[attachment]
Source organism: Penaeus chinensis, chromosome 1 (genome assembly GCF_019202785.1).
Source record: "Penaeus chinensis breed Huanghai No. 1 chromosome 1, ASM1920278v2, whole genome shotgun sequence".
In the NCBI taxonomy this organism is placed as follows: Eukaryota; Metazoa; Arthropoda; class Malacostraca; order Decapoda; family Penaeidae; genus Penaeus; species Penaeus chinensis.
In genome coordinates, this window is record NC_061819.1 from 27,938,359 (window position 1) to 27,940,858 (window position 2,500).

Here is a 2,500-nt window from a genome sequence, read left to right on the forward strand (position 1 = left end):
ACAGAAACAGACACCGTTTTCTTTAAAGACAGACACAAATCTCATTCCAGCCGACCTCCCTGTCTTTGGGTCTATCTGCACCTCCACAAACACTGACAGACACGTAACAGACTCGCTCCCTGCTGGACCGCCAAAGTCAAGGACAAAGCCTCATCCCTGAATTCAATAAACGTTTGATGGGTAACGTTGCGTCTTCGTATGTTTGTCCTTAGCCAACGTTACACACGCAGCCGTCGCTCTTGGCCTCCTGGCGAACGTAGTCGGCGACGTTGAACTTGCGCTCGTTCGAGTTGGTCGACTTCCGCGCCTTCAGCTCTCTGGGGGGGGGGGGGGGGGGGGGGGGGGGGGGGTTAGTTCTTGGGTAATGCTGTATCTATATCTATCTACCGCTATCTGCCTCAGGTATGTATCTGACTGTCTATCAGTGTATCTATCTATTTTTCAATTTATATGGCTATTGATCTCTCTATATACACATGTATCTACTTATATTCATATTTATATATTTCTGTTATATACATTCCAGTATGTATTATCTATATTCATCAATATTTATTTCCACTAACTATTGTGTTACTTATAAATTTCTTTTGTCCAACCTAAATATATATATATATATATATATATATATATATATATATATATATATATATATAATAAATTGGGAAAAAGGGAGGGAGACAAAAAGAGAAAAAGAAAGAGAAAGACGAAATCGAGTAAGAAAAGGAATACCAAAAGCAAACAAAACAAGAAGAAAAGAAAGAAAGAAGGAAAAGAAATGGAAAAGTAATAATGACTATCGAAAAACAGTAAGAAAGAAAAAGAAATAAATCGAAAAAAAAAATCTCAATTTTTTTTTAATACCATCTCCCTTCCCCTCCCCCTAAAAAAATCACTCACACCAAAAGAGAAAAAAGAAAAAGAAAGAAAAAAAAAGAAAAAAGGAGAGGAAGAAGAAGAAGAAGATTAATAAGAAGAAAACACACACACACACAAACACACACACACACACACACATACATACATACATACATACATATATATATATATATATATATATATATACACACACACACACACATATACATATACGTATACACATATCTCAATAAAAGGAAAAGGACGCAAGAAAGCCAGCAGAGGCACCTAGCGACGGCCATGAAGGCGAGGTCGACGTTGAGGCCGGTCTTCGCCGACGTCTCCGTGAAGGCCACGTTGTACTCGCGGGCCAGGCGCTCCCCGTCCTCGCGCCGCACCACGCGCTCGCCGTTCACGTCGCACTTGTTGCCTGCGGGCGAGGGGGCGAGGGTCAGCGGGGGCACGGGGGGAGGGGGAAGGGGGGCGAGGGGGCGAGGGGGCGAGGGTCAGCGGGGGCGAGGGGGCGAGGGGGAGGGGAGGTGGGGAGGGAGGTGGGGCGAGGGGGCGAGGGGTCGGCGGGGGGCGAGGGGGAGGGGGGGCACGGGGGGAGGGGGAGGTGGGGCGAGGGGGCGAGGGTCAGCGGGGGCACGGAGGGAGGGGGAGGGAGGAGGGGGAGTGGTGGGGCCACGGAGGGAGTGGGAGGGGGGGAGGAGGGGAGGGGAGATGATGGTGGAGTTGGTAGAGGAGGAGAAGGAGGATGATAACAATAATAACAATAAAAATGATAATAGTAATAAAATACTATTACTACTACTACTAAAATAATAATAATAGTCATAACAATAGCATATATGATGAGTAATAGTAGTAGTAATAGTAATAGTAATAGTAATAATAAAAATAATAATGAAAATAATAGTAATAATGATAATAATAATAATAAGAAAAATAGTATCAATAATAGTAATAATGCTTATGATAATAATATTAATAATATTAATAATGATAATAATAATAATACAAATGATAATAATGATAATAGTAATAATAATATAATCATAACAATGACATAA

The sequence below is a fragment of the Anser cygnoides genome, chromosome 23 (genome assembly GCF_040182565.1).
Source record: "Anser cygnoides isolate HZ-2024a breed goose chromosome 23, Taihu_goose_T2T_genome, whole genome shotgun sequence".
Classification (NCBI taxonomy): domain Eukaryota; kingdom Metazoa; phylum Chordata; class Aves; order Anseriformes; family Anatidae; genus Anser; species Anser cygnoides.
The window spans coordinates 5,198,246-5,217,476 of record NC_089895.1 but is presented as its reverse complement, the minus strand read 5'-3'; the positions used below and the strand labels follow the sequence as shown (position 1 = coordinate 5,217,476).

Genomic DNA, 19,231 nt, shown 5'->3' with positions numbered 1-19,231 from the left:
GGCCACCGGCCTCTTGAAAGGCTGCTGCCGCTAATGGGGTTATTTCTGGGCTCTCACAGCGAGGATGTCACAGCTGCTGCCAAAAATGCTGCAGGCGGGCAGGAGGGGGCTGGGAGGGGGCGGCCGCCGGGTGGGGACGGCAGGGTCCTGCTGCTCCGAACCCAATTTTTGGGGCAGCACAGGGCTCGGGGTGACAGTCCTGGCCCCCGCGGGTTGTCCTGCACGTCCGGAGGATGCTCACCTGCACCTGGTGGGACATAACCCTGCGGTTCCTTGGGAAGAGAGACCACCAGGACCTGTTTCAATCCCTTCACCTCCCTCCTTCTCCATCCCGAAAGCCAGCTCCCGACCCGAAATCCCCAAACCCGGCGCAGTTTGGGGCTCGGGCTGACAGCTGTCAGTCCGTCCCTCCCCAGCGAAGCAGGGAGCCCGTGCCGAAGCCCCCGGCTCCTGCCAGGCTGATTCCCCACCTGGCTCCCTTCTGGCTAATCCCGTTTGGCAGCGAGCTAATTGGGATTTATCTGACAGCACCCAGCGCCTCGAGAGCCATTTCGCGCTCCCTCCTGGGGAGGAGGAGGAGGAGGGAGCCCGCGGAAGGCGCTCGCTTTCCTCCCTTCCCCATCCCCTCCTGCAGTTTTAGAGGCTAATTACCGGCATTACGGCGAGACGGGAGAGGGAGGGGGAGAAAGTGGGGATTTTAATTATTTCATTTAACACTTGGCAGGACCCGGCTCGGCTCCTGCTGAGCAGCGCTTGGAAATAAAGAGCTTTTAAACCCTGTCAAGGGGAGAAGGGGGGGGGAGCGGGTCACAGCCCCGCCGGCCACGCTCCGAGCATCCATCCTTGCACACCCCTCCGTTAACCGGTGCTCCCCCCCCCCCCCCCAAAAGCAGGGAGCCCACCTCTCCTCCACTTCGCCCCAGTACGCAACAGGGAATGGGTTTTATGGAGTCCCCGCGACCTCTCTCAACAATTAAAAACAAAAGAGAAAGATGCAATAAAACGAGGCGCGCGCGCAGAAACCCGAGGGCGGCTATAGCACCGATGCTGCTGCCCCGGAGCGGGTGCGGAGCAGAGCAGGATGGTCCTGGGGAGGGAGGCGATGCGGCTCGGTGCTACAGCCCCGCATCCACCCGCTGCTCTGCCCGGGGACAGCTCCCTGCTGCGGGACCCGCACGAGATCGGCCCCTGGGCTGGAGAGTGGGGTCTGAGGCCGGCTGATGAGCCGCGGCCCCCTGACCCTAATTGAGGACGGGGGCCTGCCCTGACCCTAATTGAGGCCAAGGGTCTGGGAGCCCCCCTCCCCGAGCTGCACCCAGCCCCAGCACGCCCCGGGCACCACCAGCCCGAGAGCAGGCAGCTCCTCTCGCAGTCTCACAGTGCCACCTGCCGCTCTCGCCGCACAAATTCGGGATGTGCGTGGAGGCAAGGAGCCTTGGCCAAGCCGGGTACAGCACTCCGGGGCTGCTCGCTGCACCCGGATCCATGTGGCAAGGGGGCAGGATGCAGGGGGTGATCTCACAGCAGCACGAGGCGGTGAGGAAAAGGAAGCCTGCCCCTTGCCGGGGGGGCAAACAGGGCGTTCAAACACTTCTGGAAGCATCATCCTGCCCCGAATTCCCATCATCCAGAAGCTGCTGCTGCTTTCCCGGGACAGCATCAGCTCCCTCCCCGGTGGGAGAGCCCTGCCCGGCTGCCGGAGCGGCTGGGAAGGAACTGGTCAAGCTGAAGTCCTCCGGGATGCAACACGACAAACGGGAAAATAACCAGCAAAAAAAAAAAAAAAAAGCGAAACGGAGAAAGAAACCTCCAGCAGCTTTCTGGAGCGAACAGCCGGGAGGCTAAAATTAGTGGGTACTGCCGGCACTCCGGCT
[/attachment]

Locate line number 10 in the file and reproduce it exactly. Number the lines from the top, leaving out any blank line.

The window spans coordinates 5,198,246-5,217,476 of record NC_089895.1 but is presented as its reverse complement, the minus strand read 5'-3'; the positions used below and the strand labels follow the sequence as shown (position 1 = coordinate 5,217,476).